- Kumar S, Sane PV (2003) Legumes of South Asia: a check-list. Royal Botanic Gardens Kew, KewGoogle Scholar
- Lakshminarasimhan P, Sharma BD (1991) Flora of Nasik District. Botanical Survey of India, Government of India, Calcutta, p 644Google Scholar
- Lewis G, Schrire B, MacKinder B, Lock M (eds) (2005) Legumes of the world. Royal Botanical Gardens, KewGoogle Scholar
- Maréchal R, Mascherpa JM, Stainier F (1978) Étude taxonomique d’un groupe complexe d’espèces des genres Phaseolus et Vigna (Papilionaceae) sur la base de données morphologiques et polliniques traitées par l’analyse informatique [Taxonomic study of one complex group of species from the Phaseolus-Vigna genera based on morphology and palynology data treated to computer analysis]. Boissiera 28:1–273Google Scholar
- Mishra DK, Singh NP (2001) Endemic and threatened flowering plants of Maharashtra. Government of India, CalcuttaGoogle Scholar
- Pandiyan M, Senthil N, Ramamoorthi N, Muthiah AR, Tomooka N, Daucan V, Jayaraj T (2010) Interspecific hybridization of Vigna radiata × 13 wild Vigna species for developing MYMV donar. Electron J Plant Breed 1(4):600–610Google Scholar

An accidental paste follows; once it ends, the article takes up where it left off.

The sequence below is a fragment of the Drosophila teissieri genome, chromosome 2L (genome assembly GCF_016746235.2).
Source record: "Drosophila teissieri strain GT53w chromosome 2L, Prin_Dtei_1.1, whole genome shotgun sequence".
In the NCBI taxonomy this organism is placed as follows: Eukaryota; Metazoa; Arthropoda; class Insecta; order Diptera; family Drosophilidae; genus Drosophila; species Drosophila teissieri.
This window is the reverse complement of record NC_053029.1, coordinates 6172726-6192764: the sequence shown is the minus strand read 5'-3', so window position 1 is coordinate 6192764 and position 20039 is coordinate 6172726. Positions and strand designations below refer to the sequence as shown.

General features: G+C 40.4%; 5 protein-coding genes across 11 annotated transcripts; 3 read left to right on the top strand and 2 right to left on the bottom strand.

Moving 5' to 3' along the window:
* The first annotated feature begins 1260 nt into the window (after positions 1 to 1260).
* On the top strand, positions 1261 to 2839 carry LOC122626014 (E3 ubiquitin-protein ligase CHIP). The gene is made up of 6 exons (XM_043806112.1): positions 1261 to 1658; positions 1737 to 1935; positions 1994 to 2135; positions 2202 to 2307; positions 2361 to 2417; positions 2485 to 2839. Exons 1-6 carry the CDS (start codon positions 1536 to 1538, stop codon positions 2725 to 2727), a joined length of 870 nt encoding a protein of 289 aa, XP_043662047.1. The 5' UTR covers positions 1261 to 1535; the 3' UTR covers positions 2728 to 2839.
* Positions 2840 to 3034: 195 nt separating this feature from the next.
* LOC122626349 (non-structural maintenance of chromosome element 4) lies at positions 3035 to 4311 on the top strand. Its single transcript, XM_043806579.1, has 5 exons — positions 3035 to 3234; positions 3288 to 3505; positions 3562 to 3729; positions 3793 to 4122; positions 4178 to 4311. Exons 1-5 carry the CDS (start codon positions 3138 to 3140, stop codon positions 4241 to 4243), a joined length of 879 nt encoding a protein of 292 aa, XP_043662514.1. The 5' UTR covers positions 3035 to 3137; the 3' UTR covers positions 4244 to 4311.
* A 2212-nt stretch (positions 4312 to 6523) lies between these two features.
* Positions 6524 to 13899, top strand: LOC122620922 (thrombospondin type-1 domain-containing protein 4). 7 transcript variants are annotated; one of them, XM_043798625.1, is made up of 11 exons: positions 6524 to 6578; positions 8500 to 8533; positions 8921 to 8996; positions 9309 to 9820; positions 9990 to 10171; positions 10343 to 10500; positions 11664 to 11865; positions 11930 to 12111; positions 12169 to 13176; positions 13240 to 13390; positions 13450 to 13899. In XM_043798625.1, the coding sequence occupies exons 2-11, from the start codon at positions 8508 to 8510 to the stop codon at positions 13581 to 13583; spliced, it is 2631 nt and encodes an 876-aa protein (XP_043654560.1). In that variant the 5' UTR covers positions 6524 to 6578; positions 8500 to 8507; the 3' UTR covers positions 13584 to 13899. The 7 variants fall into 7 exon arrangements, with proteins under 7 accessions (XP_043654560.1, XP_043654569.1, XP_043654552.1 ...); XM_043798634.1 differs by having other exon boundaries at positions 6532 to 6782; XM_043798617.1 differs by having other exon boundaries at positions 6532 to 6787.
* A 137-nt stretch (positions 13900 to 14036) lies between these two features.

- Raghavan RS, Wadhwa BM (1972) On the nomenclature of Vigna grandis (Dalz. & Gibs.) Verdc. Curr Sci 41:429Google Scholar
- Rawat GS, Desai A, Somanathan S, Wikramanayake ED (2001) North Western Ghats moist deciduous forests (IM0134)Google Scholar
- Singh NP, Kulkarni BG (1990) Vigna khandalensis. In: Nayar MP, Sastry ARK (eds) Red data book of Indian plants. Botanical Survey of India, Calcutta, p 153Google Scholar
- Walter KS, Gillett HJ (eds) (1998) 1997 IUCN red list of threatened plants. Compiled by the World Conservation Monitoring Centre. IUCN—The World Conservation Union, Gland, Switzerland and Cambridge, UK, p 862Google Scholar
- Yadav SR, Aitawade MM, ShrikantS Bhat KV, Latha M, John JK, Malik SK, Umdale SD, Rao SR (2014) Genus Vigna Savi in India: an illustrated guide for species identification. NBPGR, New Delhi, p 64Google Scholar